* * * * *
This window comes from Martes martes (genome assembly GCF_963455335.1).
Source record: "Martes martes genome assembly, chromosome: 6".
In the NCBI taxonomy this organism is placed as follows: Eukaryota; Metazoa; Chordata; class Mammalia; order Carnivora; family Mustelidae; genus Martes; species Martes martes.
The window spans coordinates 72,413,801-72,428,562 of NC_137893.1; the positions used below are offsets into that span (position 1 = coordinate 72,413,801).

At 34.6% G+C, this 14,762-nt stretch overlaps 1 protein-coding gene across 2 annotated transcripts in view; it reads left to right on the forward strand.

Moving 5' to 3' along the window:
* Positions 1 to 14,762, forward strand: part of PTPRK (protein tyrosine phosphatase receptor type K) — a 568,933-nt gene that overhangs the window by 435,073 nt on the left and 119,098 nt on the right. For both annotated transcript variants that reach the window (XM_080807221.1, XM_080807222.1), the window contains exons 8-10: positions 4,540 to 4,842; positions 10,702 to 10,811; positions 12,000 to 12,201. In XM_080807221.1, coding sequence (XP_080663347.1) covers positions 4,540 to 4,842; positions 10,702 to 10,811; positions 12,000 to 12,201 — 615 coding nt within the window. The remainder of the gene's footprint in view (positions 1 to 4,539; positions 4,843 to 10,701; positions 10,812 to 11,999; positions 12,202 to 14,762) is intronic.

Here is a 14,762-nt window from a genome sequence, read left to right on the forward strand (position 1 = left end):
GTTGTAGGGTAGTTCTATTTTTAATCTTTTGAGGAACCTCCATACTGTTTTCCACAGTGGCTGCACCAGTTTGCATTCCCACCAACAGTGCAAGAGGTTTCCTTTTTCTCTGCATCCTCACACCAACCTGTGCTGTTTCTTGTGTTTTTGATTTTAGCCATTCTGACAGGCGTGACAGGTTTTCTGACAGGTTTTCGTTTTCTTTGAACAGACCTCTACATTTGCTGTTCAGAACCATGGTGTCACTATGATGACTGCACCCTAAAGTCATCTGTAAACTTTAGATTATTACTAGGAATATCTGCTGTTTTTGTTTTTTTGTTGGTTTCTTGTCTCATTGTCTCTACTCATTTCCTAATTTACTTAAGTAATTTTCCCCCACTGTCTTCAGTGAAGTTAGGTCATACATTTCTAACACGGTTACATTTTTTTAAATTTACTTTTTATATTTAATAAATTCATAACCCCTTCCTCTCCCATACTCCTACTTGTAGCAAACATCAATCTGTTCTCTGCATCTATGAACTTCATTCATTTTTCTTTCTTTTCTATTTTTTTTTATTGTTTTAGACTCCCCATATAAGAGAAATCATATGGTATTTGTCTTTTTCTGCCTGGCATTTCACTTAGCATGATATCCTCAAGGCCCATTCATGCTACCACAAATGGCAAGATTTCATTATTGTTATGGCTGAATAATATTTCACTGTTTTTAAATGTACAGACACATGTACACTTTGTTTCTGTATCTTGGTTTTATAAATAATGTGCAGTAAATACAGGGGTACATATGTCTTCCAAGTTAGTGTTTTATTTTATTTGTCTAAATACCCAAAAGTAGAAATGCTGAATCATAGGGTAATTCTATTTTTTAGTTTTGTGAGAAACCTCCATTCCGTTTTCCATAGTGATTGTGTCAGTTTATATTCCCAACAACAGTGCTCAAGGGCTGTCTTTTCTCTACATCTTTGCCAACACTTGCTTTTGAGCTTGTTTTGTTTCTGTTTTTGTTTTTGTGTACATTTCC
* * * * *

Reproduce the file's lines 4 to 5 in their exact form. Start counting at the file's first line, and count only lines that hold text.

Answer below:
The window spans coordinates 72,413,801-72,428,562 of NC_137893.1; the positions used below are offsets into that span (position 1 = coordinate 72,413,801).

At 34.6% G+C, this 14,762-nt stretch overlaps 1 protein-coding gene across 2 annotated transcripts in view; it reads left to right on the forward strand.